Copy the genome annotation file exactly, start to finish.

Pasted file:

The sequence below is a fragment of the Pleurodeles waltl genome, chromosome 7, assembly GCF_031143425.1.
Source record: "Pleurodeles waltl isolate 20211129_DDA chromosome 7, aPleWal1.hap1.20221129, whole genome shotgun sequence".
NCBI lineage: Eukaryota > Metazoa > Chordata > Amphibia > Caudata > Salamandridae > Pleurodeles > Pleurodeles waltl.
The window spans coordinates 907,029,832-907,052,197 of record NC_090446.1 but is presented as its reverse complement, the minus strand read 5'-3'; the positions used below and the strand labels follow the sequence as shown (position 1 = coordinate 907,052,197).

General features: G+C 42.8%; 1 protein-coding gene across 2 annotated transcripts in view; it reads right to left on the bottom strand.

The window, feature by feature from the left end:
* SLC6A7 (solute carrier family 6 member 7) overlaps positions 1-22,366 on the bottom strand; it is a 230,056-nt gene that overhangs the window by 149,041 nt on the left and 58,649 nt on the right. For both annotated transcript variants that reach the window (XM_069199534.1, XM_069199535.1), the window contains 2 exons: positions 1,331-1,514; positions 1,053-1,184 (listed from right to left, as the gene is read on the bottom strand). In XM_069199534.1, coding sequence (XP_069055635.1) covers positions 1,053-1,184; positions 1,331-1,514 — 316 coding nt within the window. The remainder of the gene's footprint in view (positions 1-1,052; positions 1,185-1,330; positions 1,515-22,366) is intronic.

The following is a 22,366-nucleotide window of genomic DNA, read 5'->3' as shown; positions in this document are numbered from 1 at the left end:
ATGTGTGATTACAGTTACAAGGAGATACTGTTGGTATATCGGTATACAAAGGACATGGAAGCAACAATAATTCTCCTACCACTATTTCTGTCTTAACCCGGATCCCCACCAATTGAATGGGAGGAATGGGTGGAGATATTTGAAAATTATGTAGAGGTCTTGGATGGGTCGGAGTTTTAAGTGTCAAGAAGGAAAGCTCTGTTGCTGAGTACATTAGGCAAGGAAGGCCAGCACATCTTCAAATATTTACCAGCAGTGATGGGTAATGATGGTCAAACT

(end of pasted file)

The sequence below is a fragment of the Pleurodeles waltl genome, chromosome 7, assembly GCF_031143425.1.
Source record: "Pleurodeles waltl isolate 20211129_DDA chromosome 7, aPleWal1.hap1.20221129, whole genome shotgun sequence".
NCBI lineage: Eukaryota > Metazoa > Chordata > Amphibia > Caudata > Salamandridae > Pleurodeles > Pleurodeles waltl.
The window spans coordinates 907,029,832-907,052,197 of record NC_090446.1 but is presented as its reverse complement, the minus strand read 5'-3'; the positions used below and the strand labels follow the sequence as shown (position 1 = coordinate 907,052,197).

General features: G+C 42.8%; 1 protein-coding gene across 2 annotated transcripts in view; it reads right to left on the bottom strand.

The window, feature by feature from the left end:
* SLC6A7 (solute carrier family 6 member 7) overlaps positions 1-22,366 on the bottom strand; it is a 230,056-nt gene that overhangs the window by 149,041 nt on the left and 58,649 nt on the right. For both annotated transcript variants that reach the window (XM_069199534.1, XM_069199535.1), the window contains 2 exons: positions 1,331-1,514; positions 1,053-1,184 (listed from right to left, as the gene is read on the bottom strand). In XM_069199534.1, coding sequence (XP_069055635.1) covers positions 1,053-1,184; positions 1,331-1,514 — 316 coding nt within the window. The remainder of the gene's footprint in view (positions 1-1,052; positions 1,185-1,330; positions 1,515-22,366) is intronic.

The following is a 22,366-nucleotide window of genomic DNA, read 5'->3' as shown; positions in this document are numbered from 1 at the left end:
ATGTGTGATTACAGTTACAAGGAGATACTGTTGGTATATCGGTATACAAAGGACATGGAAGCAACAATAATTCTCCTACCACTATTTCTGTCTTAACCCGGATCCCCACCAATTGAATGGGAGGAATGGGTGGAGATATTTGAAAATTATGTAGAGGTCTTGGATGGGTCGGAGTTTTAAGTGTCAAGAAGGAAAGCTCTGTTGCTGAGTACATTAGGCAAGGAAGGCCAGCACATCTTCAAATATTTACCAGCAGTGATGGGTAATGATGGTCAAACT